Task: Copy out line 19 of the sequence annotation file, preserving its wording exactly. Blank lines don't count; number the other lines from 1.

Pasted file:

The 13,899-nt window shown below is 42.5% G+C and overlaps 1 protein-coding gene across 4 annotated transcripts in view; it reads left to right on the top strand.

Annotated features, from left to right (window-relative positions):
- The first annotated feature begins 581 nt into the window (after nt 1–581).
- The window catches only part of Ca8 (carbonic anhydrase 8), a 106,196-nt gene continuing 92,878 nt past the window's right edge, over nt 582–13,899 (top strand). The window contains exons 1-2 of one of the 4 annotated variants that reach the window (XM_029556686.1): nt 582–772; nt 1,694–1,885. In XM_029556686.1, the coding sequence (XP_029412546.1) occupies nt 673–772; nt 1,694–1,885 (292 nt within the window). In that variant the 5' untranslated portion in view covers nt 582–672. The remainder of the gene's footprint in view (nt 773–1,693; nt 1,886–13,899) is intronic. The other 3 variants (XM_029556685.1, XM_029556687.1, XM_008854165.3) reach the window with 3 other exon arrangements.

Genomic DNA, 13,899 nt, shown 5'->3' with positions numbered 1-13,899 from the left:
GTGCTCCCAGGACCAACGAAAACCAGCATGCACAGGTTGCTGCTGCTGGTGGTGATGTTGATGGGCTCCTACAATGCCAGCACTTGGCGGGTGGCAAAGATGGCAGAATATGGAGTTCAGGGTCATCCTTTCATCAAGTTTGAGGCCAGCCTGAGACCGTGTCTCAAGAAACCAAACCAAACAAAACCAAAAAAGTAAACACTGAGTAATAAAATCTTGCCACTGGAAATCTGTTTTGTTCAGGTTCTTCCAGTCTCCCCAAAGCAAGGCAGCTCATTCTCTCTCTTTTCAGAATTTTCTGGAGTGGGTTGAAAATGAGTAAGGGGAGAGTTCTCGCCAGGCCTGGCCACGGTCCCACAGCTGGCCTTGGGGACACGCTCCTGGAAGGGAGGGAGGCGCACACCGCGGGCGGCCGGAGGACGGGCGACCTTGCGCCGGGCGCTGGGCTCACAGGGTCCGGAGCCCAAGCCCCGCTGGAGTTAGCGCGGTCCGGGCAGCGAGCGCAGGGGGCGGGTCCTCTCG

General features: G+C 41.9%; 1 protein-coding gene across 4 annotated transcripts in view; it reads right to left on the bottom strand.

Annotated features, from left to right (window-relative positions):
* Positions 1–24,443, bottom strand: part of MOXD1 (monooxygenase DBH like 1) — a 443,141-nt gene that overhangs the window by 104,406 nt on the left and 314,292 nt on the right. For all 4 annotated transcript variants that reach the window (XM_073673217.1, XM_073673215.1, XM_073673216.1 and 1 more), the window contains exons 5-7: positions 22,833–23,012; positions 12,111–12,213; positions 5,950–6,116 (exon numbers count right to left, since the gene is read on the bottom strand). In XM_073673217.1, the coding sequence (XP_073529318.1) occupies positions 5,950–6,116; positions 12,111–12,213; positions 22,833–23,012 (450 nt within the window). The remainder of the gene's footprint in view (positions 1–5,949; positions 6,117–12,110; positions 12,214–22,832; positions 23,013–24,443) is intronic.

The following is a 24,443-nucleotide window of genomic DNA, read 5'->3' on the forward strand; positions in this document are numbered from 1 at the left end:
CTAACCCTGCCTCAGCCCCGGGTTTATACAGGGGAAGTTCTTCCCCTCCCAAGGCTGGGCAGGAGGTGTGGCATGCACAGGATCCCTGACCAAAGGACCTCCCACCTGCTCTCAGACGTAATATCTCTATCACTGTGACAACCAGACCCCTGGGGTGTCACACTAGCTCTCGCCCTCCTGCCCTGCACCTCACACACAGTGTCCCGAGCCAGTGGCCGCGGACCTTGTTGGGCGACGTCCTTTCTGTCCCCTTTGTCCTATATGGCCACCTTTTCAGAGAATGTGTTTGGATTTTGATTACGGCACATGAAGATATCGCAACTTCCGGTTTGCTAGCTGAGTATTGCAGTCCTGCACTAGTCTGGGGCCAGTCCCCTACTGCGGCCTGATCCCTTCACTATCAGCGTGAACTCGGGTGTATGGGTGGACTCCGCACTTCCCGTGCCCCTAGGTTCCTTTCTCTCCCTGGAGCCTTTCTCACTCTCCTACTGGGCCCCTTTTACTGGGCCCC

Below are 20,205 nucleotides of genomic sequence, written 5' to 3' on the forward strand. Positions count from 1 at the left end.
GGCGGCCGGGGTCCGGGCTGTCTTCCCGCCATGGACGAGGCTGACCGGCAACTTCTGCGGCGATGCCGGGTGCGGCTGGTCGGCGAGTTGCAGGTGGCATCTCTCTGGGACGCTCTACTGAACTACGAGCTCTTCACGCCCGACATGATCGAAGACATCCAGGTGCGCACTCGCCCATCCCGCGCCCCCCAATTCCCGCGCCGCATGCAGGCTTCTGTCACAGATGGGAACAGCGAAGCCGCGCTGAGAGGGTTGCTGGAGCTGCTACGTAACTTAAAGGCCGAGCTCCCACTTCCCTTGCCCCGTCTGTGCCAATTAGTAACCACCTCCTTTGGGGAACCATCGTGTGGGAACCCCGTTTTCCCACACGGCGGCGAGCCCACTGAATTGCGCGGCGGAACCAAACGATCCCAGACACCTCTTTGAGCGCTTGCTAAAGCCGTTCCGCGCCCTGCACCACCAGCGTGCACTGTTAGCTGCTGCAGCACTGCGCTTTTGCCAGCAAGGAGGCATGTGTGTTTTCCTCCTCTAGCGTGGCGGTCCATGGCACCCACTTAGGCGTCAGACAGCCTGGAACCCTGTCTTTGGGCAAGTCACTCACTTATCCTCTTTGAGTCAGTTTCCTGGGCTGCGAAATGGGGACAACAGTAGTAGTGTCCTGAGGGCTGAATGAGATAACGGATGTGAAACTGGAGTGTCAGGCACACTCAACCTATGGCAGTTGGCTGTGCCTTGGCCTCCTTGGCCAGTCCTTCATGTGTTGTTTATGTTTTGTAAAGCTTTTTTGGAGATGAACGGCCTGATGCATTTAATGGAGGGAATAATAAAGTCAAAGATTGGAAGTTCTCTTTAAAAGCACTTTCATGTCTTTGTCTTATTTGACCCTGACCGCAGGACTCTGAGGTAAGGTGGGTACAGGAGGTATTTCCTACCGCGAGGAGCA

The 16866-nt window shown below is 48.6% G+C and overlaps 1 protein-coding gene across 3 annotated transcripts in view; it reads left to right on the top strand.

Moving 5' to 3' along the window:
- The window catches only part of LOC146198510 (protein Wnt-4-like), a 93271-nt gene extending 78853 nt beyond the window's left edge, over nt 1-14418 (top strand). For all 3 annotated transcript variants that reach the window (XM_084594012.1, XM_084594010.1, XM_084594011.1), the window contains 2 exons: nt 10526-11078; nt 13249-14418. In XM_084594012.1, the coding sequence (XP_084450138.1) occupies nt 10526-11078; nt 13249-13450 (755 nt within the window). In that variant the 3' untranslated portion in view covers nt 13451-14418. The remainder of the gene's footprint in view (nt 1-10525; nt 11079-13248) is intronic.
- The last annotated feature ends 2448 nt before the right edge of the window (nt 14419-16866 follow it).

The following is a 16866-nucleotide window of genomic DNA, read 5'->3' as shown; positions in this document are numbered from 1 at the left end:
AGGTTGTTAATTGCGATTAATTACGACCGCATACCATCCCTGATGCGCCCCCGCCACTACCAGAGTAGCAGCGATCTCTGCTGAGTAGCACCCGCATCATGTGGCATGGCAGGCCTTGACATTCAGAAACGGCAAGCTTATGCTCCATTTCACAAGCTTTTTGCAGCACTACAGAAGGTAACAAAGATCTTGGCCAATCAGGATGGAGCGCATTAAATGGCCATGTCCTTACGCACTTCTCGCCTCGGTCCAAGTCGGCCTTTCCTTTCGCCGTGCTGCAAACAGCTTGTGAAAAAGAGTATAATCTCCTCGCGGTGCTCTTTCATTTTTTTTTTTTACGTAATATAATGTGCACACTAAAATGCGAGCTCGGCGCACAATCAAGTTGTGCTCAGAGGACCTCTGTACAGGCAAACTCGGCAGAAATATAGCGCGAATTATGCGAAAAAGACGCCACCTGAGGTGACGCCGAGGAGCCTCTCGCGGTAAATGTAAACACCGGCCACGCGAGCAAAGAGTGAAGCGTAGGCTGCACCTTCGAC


AGGTTGTTAATTGCGATTAATTACGACCGCATACCATCCCTGATGCGCCCCCGCCACTACCAGAGTAGCAGCGATCTCTGCTGAGTAGCACCCGCATCATGTGGCATGGCAGGCCTTGACATTCAGAAACGGCAAGCTTATGCTCCATTTCACAAGCTTTTTGCAGCACTACAGAAGGTAACAAAGATCTTGGCCAATCAGGATGGAGCGCATTAAATGGCCATGTCCTTACGCACTTCTCGCCTCGGTCCAAGTCGGCCTTTCCTTTCGCCGTGCTGCAAACAGCTTGTGAAAAAGAGTATAATCTCCTCGCGGTGCTCTTTCATTTTTTTTTTTTACGTAATATAATGTGCACACTAAAATGCGAGCTCGGCGCACAATCAAGTTGTGCTCAGAGGACCTCTGTACAGGCAAACTCGGCAGAAATATAGCGCGAATTATGCGAAAAAGACGCCACCTGAGGTGACGCCGAGGAGCCTCTCGCGGTAAATGTAAACACCGGCCACGCGAGCAAAGAGTGAAGCGTAGGCTGCACCTTCGAC